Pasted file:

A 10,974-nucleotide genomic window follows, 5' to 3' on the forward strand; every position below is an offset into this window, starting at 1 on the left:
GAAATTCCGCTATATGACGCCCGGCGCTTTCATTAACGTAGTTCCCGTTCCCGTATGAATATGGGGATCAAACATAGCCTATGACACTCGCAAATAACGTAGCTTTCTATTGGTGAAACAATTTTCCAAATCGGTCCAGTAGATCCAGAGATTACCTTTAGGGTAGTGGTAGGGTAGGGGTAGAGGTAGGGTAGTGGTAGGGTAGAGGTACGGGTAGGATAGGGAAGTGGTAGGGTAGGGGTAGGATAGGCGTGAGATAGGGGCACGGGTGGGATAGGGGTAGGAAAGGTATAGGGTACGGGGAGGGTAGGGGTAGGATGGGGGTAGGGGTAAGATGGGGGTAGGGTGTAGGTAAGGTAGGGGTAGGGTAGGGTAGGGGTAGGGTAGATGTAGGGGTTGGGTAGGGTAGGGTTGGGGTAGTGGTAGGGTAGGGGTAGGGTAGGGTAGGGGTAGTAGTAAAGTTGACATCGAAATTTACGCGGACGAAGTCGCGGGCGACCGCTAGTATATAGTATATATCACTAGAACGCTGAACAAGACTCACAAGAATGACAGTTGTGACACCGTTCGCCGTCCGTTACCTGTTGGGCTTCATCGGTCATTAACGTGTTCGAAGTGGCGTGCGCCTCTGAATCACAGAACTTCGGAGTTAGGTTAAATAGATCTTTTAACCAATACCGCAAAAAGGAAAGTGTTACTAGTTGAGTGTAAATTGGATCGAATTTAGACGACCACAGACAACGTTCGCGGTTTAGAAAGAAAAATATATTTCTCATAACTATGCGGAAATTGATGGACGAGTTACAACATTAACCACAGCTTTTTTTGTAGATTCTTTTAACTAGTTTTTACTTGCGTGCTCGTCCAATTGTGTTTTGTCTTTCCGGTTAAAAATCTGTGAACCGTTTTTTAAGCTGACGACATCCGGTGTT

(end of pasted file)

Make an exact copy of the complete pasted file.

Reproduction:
A 10,974-nucleotide genomic window follows, 5' to 3' on the forward strand; every position below is an offset into this window, starting at 1 on the left:
GAAATTCCGCTATATGACGCCCGGCGCTTTCATTAACGTAGTTCCCGTTCCCGTATGAATATGGGGATCAAACATAGCCTATGACACTCGCAAATAACGTAGCTTTCTATTGGTGAAACAATTTTCCAAATCGGTCCAGTAGATCCAGAGATTACCTTTAGGGTAGTGGTAGGGTAGGGGTAGAGGTAGGGTAGTGGTAGGGTAGAGGTACGGGTAGGATAGGGAAGTGGTAGGGTAGGGGTAGGATAGGCGTGAGATAGGGGCACGGGTGGGATAGGGGTAGGAAAGGTATAGGGTACGGGGAGGGTAGGGGTAGGATGGGGGTAGGGGTAAGATGGGGGTAGGGTGTAGGTAAGGTAGGGGTAGGGTAGGGTAGGGGTAGGGTAGATGTAGGGGTTGGGTAGGGTAGGGTTGGGGTAGTGGTAGGGTAGGGGTAGGGTAGGGTAGGGGTAGTAGTAAAGTTGACATCGAAATTTACGCGGACGAAGTCGCGGGCGACCGCTAGTATATAGTATATATCACTAGAACGCTGAACAAGACTCACAAGAATGACAGTTGTGACACCGTTCGCCGTCCGTTACCTGTTGGGCTTCATCGGTCATTAACGTGTTCGAAGTGGCGTGCGCCTCTGAATCACAGAACTTCGGAGTTAGGTTAAATAGATCTTTTAACCAATACCGCAAAAAGGAAAGTGTTACTAGTTGAGTGTAAATTGGATCGAATTTAGACGACCACAGACAACGTTCGCGGTTTAGAAAGAAAAATATATTTCTCATAACTATGCGGAAATTGATGGACGAGTTACAACATTAACCACAGCTTTTTTTGTAGATTCTTTTAACTAGTTTTTACTTGCGTGCTCGTCCAATTGTGTTTTGTCTTTCCGGTTAAAAATCTGTGAACCGTTTTTTAAGCTGACGACATCCGGTGTT